Integra Five LATAM Dispatch

June 24, 2022

Here’s how female entrepreneurs are helping farmers feed Latin America

The World Economic Forum reports on how female entrepreneurs are helping feed farmers in Brazil. As the cost-of-living crisis is being felt globally, the state of the post pandemic economy recovery, coupled with climate change impacts and supply chain blockages caused by the war in Ukraine are leading strong reverberations around the world. These entrepreneurs are not only helping feed Latin America but are providing organic farmers with better livelihoods.

Priscilla Veras created Muda Meu Mundo, a Brazilian startup that connects small scale family farmers to big supermarket chains by handling logistics, transportation, and offering credit and technical assistance to help growers boost output. This cuts out the middleman and sends more profits to the farmers, whilst also using less resources whilst increasing crop production.

Source: Harlem Capital

Papayas, another Brazilian female run startup allows customers at the two largest agro-ecological fairs in the southern state of Rio Grande do Sul state to buy produce from organic and small family farms directly, using an app. Farmers now pay less in banking charges and receive payment in a week, but most often same day. This is a massive improvement on the normal wait time of a month. Additionally, the company has built a customer base by partnering with local firms who provide their own staff with in-app food vouchers.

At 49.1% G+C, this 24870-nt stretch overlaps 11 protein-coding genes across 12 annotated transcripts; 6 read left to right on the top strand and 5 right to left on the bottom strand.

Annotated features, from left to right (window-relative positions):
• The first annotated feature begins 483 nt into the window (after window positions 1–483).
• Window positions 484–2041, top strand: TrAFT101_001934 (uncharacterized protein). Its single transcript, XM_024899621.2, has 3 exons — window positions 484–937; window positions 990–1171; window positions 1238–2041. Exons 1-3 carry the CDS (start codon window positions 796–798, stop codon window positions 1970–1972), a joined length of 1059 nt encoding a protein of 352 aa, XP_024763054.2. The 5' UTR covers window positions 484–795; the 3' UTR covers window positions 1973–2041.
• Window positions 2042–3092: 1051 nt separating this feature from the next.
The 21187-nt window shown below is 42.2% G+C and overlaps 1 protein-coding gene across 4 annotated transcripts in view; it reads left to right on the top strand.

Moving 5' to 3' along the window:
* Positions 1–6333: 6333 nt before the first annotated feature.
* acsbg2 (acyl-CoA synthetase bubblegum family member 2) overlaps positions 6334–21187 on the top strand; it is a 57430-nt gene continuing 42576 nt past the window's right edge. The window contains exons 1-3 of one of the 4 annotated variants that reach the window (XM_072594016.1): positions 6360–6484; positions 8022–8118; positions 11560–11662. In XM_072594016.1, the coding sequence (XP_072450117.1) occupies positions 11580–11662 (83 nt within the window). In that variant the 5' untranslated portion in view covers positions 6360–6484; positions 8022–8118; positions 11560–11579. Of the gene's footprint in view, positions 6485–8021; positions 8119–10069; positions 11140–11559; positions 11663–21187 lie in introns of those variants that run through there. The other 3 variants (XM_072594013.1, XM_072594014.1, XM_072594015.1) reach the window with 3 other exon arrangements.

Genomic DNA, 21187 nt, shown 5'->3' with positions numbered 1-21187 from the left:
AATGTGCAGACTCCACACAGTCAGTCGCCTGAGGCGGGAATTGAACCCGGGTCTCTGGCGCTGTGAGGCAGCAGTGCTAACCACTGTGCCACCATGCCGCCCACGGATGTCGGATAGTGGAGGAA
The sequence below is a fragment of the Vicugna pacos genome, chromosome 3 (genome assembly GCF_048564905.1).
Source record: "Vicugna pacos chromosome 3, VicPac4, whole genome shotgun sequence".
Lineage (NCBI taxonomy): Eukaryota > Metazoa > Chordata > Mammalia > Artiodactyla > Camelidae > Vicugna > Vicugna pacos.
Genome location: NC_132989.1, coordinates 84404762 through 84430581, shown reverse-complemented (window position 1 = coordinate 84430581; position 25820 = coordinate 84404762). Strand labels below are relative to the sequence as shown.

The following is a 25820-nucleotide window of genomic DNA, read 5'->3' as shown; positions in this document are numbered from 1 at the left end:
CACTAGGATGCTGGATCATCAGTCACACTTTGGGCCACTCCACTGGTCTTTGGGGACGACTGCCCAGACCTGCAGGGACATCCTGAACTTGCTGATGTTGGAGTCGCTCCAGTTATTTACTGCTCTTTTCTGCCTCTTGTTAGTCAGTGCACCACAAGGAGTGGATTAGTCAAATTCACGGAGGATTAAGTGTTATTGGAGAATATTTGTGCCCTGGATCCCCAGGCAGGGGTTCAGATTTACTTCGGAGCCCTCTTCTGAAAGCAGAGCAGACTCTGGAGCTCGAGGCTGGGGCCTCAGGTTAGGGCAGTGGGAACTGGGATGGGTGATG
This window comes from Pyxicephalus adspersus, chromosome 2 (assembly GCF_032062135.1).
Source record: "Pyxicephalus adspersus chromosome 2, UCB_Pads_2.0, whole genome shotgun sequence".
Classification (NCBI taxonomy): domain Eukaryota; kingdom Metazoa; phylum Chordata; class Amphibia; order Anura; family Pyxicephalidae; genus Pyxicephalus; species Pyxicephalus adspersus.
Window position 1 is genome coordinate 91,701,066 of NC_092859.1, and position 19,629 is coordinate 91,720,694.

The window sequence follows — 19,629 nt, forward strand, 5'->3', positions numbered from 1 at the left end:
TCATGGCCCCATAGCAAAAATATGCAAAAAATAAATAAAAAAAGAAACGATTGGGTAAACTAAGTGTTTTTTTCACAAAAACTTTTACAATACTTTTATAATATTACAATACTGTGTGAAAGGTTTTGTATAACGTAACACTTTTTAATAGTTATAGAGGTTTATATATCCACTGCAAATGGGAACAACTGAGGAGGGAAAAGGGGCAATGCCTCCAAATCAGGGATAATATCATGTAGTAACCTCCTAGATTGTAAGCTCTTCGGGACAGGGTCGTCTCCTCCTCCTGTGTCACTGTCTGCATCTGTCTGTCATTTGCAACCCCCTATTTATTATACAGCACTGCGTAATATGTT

Venezuela a Land of Opportunity for Innovators, Entrepreneurs Amid Technological Setbacks

The Founder Institute (FI), the world’s largest startup accelerator launched in Caracas a year ago, receiving a massive number of applications for its accelerator program. 168 people applied, and nine graduate and eight formalised the launch of their technology company in a hostile and hungry market. E-commerce, marketplaces, edtech and fintech were the most common applications to FI.  

Marco Villegas, the director of Arca Análisis Económico and co-director of FI Caracas, talks about the talent found and his gratitude to FI’s presence. Regarding the integration of facilitators in the accelerator programs, he said. “I feel like I’m helping Venezuela a little bit. With all the knowledge they may have and are willing to contribute to the process, and it has been one of the best experiences we have been able to experience. Venezuelans in Google, Meta, Amazon, or in startups that are already here, are supporting the ecosystem.”

FI is currently moving into its third round of courses in in the country and is focused on the strengths of those making proposals as this will allow for greater flexibility to mutate and support the ‘Venezuela Laboratory’, which has the aim of offering solutions.

Venezuela Maintains Stable Oil Output, to Restart Shipments to Europe

Venezuela’s oil production remains steady as exports to Europe resume following the easing of some US restrictions. OPEC placed Caracas’ output in May at 717,000 barrels per day (bpd), as measured by secondary sources, 2,000 bpd less than April. The numbers reported directly by Venezuelan state oil company PDVSA stood higher at 735,000 bpd but slightly below the 775,000 bpd from the previous month.